A primary school’s decision to scrap its homework policy is a step the right direction, but it doesn’t go far enough.
Allambie Heights Public School in Sydney’s northern suburbs stopped sending students home with daily activities at the beginning of 2017, The Sydney Morning Herald reported.
Kids are instead encouraged (but not required) to submit research-orientated projects every semester or term, depending on their grade.
The projects are an excellent initiative. But if the current parenting zeitgeist is to embrace a child’s individual strengths, then surely their after school activities should foster that uniqueness.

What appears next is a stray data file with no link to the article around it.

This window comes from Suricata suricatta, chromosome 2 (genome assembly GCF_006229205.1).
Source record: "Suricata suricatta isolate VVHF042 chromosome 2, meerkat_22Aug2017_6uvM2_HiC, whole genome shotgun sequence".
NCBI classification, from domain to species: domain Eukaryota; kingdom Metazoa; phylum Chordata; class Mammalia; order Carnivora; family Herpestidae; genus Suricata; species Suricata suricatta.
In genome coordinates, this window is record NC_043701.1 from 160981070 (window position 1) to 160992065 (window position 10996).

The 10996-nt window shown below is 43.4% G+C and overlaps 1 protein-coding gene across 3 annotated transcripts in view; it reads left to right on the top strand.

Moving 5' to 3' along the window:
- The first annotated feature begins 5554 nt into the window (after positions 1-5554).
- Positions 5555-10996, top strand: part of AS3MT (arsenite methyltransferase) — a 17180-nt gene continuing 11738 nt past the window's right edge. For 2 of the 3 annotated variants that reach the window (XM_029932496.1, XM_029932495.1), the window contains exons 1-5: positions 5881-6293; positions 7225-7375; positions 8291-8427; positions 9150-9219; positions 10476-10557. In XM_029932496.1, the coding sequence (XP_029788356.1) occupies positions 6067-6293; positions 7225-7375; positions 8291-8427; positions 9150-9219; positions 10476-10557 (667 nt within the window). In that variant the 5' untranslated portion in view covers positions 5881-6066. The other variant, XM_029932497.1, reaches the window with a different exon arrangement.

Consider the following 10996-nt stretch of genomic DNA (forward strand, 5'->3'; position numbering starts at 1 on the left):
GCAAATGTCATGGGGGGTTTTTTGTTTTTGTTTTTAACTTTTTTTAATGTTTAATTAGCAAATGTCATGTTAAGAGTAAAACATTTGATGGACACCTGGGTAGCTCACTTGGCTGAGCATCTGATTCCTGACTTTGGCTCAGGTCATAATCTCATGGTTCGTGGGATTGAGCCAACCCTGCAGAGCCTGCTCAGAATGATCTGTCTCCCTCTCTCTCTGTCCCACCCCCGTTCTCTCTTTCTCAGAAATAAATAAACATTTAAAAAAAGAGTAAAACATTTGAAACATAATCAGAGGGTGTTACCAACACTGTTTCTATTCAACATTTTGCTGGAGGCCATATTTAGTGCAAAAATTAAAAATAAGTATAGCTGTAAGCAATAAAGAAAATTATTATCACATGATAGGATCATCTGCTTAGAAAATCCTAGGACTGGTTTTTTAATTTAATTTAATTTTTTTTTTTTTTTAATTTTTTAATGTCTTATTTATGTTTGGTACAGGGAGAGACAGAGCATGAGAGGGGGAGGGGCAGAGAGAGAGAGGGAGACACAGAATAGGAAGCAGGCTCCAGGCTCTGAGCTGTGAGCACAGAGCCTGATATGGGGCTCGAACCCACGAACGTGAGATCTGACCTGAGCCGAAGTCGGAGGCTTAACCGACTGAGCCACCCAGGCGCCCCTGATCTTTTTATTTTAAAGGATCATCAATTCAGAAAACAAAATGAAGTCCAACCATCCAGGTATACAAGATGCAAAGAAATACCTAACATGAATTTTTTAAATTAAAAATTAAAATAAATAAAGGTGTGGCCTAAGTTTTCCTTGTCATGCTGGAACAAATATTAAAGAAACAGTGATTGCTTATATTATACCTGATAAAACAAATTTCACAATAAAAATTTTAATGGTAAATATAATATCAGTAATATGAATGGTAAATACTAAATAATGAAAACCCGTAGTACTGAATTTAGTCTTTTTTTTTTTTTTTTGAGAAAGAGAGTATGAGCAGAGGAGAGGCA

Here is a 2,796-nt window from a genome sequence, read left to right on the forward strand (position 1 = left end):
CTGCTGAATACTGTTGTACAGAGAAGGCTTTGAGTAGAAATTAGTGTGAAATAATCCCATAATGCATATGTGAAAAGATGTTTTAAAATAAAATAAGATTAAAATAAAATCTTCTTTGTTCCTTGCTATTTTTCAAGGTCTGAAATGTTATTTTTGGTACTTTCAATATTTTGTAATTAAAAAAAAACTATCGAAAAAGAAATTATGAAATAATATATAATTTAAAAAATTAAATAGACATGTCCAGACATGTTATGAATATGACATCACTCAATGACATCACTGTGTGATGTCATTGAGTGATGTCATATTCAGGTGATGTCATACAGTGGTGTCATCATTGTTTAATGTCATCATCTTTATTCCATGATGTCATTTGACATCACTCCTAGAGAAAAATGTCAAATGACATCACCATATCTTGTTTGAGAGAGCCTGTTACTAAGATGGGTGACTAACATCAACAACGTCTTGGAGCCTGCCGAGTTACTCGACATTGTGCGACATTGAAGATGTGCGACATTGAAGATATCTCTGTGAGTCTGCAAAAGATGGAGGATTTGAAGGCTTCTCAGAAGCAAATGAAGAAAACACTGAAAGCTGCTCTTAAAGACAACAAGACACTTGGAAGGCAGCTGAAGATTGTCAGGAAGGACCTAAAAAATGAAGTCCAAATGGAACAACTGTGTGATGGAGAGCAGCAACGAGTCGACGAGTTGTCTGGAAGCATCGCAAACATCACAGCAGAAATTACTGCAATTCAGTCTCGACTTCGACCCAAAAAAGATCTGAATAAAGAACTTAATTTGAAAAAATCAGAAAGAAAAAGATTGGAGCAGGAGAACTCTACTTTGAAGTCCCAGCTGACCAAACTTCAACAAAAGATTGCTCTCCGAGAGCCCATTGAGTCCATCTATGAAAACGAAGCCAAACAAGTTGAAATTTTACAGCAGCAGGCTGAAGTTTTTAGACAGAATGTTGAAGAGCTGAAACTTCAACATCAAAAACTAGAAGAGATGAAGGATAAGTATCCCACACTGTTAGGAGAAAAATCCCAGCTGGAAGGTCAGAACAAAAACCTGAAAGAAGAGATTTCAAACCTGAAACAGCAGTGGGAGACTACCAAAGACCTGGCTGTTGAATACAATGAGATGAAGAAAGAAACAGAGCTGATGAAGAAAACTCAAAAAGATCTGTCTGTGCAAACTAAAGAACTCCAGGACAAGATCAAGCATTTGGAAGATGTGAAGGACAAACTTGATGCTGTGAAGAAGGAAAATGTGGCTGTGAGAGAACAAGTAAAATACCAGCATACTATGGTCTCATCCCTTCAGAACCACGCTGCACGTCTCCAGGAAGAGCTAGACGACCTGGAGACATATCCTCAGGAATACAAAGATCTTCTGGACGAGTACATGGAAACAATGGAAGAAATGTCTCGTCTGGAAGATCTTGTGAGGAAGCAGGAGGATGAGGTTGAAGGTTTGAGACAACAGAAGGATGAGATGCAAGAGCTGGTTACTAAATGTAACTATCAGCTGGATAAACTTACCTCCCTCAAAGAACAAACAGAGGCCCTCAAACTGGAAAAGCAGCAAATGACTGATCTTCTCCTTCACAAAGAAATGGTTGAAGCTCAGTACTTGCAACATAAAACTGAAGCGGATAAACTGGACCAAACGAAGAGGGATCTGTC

There have been calls from parents on social media to embrace substitute tasks that still promote a child's growth.
For example, instead of forcing the young athlete, the young writer and the young musician to complete a research project as homework, why not encourage them to simply document their extra curricular work?
A musical child could aim to complete 30 minutes of practice, a reader could aim for 30 pages, a writer could compose a certain number of words, and an athlete could train.
News of Allambie Heights' policy has driven hundreds of parents onto social media to debate the benefits of after-school revision.
One of the main lines of argument, as one parent on Facebook said, was that children in primary school do enough work during school hours.
Want to know what completing school is like nowadays? Year 12 student Zoe Mallet shares the highs and lows of her final year. Article continues after podcast.